# Mathematics

### Probability - interactive tutorial

#### Relative Frequency

When an experiment is repeated, the ratio of the number of a certain event and the total number of events is called relative frequency - RF.
RF = number of an event / total number of events

E.g.

You toss a coin 50 times and get 24 heads and 26 tails. The relative frequencies are as follows:
RF(Head) = 24 / 50     RF(Tail) = 26 / 50

When the number of repetitions of the experiment is increased, the relative frequency seems to be approaching a fixed value. This value is called probability.

The following programme shows how a large number of repetitions bring the relative frequency closer to the probability, i.e. 0.5.

#### Toss a Coin

Possibility or likelihood of something happening is called probability.

Probability = no of events / total number of events

Toss a coin and you get Head and Tail:
P(Head) = 1/2  ;  P(Tail) = 1/2

Probability can take any value between 0 and 1, inclusive: if the event is certain to happen, the probability is 1; if the event is impossible, the probability is 0.

 0 0.25 0.5 0.75 1 Impossible Very unlikely 50 - 50 chance Very likely Certain

Now you can see where the following events lie in the probability chart - just move the mouse over them and match the colour:

#### Simulate a Die

Outcomes

E.g.1

Nilup throws a die. Calculate the following probabilities:

1. Getting a prime number
2. Getting a number less than or equal 4
3. Getting a multiple of three

• P(prime) = 3/6 = 1/2
• P(number ≤ 4) = 4/6 = 2/3
• P(multiple of 3) = 2/6 = 1/3

E.g.2

Adam throws a die and toss a coin at the same time. Find the following probabilities:

1. Getting a Head and a prime number
2. Getting a Tail and a multiple of two
3. Getting a tail and an odd number

• P(Head and Prime) = 3/12 = 1/4
• P(Tail and multiple of two) = 3/12 = 1/4
• P(Tail and odd number) = 3/12 = 1/4

E.g.3

The letters of the word CHAOS are placed in a container. Calculate the following probabilities.
1. Getting a vowel
2. Getting a consonant
3. Getting a letter from the first half of the alphabet

• P(Vowel) = 2/5
• P(Consonant) = 3/5
• P(Letter from the First Half) = 3/5

E.g.4

Three red balls, two green balls and five blue balls are in a container. Calculate the following probabilities:

1. Getting a red ball
2. Getting a red or blue ball
3. Not getting a blue ball

• P(Red) = 3/10
• P(Red or Blue) = 8/10 = 4/5
• P(Not getting a blue) = 5/10 = 1/2

E.g.5

A coin is tossed three times. Find the following probabilities:

2. Getting at least two heads
3. Getting two Heads and a Tail

The space diagram looks like this - HHH; HTT; HHT; HTH; TTH; THT; TTT; THH
• P(at least two heads) = 4/8 = 1/2
• P(two Heads and a Tail) = 3/8

E.g.6

Two dice are thrown. Find the following probabilities.

1. Getting two equal numbers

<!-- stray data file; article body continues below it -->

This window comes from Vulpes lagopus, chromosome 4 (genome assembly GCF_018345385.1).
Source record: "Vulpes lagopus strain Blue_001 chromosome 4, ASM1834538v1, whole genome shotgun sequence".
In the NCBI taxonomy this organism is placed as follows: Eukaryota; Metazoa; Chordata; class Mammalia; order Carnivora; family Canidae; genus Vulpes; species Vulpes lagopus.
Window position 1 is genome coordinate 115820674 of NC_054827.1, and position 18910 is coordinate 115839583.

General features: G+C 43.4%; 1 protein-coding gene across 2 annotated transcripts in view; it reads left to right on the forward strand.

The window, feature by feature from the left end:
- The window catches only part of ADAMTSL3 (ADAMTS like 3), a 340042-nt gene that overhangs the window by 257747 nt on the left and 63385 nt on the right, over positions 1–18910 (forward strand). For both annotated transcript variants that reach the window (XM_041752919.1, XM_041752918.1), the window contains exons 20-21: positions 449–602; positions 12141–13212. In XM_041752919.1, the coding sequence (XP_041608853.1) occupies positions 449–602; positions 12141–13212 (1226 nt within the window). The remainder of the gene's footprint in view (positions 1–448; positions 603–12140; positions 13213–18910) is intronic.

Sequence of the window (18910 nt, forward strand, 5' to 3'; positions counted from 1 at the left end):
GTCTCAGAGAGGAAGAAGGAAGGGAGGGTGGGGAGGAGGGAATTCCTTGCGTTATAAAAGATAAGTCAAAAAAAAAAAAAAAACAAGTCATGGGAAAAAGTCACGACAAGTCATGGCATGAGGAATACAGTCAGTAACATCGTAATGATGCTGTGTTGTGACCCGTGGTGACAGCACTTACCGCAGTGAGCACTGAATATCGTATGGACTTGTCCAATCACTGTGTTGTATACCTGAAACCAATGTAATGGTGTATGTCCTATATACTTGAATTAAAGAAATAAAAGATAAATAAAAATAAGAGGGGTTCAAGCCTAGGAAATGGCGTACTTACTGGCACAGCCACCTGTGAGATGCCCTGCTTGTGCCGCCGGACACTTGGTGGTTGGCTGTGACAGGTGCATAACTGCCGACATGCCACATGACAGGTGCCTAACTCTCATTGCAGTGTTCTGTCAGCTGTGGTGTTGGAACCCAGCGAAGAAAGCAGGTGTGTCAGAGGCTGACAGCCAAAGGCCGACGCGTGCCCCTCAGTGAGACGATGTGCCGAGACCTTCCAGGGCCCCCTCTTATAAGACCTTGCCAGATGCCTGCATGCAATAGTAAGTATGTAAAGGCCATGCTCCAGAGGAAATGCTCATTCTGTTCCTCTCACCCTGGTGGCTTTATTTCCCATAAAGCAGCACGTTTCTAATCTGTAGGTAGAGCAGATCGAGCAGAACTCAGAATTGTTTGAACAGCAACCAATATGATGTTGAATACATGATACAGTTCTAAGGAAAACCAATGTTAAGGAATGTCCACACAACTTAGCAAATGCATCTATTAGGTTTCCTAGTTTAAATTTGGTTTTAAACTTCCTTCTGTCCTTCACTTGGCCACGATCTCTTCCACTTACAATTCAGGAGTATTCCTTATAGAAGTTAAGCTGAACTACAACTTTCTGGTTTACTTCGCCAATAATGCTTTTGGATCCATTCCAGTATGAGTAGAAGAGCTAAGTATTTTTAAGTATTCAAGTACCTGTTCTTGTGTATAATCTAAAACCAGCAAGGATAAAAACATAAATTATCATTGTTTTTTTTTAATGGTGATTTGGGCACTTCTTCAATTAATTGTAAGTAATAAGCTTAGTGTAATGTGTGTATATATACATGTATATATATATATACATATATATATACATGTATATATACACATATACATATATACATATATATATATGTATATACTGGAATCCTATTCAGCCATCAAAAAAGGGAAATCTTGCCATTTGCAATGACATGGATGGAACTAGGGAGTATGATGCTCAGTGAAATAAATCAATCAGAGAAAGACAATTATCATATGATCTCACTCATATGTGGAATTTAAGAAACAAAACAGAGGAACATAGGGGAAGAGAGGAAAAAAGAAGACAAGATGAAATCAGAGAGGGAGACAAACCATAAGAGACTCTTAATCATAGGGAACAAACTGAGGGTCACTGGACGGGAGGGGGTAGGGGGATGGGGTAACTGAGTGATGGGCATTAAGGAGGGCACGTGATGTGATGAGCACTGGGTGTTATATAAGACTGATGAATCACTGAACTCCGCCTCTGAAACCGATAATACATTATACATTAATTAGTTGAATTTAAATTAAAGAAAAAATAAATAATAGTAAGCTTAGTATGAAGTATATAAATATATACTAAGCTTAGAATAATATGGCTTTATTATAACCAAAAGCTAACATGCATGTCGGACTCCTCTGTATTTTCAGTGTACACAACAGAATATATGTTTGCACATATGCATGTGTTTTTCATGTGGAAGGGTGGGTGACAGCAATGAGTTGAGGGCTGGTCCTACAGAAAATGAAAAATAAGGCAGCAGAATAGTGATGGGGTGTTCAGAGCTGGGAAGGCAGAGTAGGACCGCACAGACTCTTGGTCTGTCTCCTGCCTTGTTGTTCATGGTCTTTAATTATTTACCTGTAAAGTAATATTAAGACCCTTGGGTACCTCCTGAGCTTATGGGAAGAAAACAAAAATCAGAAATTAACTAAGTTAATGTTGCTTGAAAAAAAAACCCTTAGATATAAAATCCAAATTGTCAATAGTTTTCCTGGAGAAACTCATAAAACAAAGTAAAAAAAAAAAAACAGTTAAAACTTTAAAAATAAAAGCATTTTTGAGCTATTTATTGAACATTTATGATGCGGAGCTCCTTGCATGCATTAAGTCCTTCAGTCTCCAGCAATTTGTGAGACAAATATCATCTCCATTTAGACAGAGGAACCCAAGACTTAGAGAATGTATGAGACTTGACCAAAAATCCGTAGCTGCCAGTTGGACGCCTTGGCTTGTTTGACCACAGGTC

2. The sum of the two numbers being less than 7
3. Getting at least one even number
1. 6/36 = 1/6
2. 15/36 = 5/12
3. 27/36 = 3/4

#### Mutually Exclusive Events

If two events cannot happen at the same time, they are said to be mutually exclusive.

E.g.

Someone throws a die; look at the following events:

• Event A - getting a prime number
• Event B - getting number 2
• Event C - getting an odd number

A and B can happen at the same time - not mutually exclusive.
A and C can happen at the same time - not mutually exclusive.
B and C cannot happen at the same time - mutually exclusive.

Do you find difficulty to remember this? Think of day and night - they are mutually exclusive.

'OR' rule for Mutually Exclusive Events

If Event A and Event B are mutually exclusive,
P( A or B ) = P(A) + P(B)

E.g.
Gehan throws a die. Calculate the probability of getting number 2 or an odd number.
P(2) = 1/6; P(odd) = 1/2
Since these two events are mutually exclusive,
P(2 or Odd) = 1/6 + 1/2 = 4/6 = 2/3

#### Independent Events

If one event does not influence another event, they are said to be Independent.

E.g.
You throw a die and toss a coin. The outcome of coin does not affect that of die and vice versa; so, these events are independent.

However, now look at the following events:

• Event A - you go to school by bus in time
• Event B - the bus is late

Event A and Event B are not independent; B certainly influences A.

'AND' rule for Independent Events

If Event A and Event B are independent,

P( A and B ) = P(A) X P(B)

E.g.
Natalie throws a die and toss a coin. Calculate the probability of getting a Head and an even number.
P(Head) = 1/2; P(even) = 1/2
Since these two events are independent,
P(Head and even) = 1/2 x 1/2 = 1/4

#### Challenging Problems in Probability

E.g.1

The following button can create a random number between 1 and 9, when you move mouse over it. Find the probability of getting a multiple of 3. Calculate the probability of getting a number greater than 5 as well. What is the probability of getting any number between 1 and 9?

E.g.2